Grand Central Terminal is one of New York City’s most beloved landmarks, with a glorious history.In this article you will find some interesting facts about famous landmark of NYC.
- When the station was built in 1871, it was actually called Grand Central Depot; it was rebuilt as Grand Central Station in 1900.
- Between the Main Concourse and Vanderbilt Hall is an acoustical architectural anomaly in Grand Central Terminal: a whispering gallery. Here, sound is thrown clear across the 2,000-square-foot chamber, “telegraphing” across the surface of the vault and landing in faraway corners.
- The iron eagles perched at the corners of the edifice are vestiges from Grand Central Station, the L shaped predecessor of Grand Central Terminal. They are imposing and massive, with wingspans 13 feet wide. There were at least ten such eagles adorning the transportation hub before it was demolished to make way for the new one in 1902, and almost all of them disappeared after its destruction.
- Atop Grand Central Terminal is the World’s Largest Tiffany Clock.
- If you look up at the giant zodiac on the ceiling of the Main Concourse in Grand Central Terminal, you’ll find a small, dark patch of brick next to Cancer, the crab. This brick reveals what the station’s ceiling looked like before it was cleaned during the restoration project in 1998.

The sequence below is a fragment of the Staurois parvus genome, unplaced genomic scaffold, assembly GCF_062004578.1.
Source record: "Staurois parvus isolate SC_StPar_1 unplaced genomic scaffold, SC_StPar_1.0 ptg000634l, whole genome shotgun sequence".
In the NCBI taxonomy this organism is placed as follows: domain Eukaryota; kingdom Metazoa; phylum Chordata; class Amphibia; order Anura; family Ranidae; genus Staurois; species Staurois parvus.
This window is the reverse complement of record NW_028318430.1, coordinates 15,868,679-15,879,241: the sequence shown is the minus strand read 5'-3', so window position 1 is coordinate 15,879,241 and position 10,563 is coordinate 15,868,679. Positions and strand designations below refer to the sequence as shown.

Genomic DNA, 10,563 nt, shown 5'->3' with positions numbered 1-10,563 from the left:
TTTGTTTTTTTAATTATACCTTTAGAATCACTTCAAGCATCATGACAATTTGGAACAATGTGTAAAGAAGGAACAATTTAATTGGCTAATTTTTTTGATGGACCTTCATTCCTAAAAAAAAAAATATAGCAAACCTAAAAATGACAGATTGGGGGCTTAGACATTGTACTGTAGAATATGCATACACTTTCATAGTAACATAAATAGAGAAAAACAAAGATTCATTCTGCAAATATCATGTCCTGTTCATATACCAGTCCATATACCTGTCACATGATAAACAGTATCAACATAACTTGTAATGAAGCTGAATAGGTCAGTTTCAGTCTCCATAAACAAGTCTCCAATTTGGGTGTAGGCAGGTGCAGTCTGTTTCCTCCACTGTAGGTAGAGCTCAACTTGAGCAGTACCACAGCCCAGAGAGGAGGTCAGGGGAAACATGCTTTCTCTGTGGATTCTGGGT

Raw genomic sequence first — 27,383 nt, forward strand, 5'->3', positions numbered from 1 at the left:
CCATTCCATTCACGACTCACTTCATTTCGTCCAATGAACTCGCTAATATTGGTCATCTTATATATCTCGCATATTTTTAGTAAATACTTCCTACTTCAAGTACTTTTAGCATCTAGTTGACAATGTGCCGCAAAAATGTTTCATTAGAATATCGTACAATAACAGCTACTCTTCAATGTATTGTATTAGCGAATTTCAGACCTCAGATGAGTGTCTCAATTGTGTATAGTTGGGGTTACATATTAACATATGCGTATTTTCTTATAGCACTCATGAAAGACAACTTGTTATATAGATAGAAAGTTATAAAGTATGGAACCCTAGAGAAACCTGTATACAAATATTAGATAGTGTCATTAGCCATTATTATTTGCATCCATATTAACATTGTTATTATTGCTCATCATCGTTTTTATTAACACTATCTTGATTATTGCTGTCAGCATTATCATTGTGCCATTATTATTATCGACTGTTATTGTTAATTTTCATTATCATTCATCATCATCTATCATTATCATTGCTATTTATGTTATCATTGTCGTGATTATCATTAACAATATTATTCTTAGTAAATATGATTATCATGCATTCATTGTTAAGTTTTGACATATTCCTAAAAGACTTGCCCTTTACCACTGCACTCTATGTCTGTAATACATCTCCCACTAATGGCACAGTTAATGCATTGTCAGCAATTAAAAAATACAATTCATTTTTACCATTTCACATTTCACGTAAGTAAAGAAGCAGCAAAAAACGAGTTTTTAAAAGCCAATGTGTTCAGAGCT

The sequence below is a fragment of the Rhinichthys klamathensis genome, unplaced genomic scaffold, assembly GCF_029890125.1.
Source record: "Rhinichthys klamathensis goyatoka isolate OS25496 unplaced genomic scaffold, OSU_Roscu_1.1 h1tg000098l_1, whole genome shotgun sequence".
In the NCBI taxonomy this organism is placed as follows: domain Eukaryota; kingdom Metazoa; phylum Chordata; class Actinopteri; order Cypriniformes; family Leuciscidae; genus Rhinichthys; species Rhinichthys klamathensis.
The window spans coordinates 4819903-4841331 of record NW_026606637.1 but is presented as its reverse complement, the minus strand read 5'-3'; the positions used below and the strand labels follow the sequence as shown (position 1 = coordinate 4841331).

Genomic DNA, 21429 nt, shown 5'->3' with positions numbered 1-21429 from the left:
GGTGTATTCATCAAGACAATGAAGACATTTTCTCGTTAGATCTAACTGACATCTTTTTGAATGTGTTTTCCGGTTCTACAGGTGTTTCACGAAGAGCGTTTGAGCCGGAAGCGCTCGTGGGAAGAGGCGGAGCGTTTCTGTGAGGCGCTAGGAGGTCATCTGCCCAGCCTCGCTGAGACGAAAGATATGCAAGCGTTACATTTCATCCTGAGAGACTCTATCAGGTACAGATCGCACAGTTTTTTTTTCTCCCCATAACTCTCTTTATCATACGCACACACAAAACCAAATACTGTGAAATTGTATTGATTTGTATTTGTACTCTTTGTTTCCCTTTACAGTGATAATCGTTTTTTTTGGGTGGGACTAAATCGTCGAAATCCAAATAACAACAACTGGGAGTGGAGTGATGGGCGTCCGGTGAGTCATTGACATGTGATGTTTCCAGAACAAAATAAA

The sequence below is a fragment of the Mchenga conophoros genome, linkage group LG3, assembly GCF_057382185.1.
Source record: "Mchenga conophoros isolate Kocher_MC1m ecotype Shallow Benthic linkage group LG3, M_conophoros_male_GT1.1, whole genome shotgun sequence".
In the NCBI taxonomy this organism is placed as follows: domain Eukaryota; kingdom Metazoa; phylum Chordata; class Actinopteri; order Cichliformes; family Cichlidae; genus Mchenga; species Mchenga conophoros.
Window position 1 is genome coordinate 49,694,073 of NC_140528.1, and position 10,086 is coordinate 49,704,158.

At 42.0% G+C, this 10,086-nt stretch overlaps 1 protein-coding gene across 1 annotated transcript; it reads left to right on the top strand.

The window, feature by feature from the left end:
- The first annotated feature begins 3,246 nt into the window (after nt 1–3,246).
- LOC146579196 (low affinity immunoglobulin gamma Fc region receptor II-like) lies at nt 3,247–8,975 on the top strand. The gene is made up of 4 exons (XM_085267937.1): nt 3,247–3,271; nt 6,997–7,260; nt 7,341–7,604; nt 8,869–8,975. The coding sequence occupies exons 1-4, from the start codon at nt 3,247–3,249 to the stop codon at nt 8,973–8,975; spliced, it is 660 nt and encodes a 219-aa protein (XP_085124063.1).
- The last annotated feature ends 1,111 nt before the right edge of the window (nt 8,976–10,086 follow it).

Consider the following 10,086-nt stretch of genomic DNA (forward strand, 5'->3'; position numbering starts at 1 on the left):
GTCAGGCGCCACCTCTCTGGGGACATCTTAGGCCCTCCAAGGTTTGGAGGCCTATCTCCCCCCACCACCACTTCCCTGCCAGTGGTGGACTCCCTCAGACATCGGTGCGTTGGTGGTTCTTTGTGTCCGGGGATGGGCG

- Grand Central Terminal Has the Largest Basement of Any Building in New York City.
- You Can Play Tennis in Grand Central Terminal.
- The Main Concourse walls are made from artificial stone that had been molded and tinted to simulate French limestone, which is used in Notre Dame Cathedral, the Louvre, the Statue of Liberty’s base and the Empire State Building’s lobby. The cast “stone” was a cheaper alternative to importing the real deal, and also lighter on the building’s steel frame.
- The painting of the constellations on the ceiling of the massive, cathedral-like Main Concourse is backwards. No one knows for sure how the mix-up occurred, but the Vanderbilt family claimed that it was no accident; the zodiac was intended to be viewed from a divine perspective, rather than a human one, inside his temple to transportation.
- Items turned into the lost-and-found office over the years have included an urn with cremated ashes, a basset hound, a turtle, a marriage license, a wooden leg and false teeth.
- In 1939, CBS opened its first television studios above the former waiting room, now Vanderbilt Hall, and Walter Cronkite anchored his first evening news broadcast from there in 1962.
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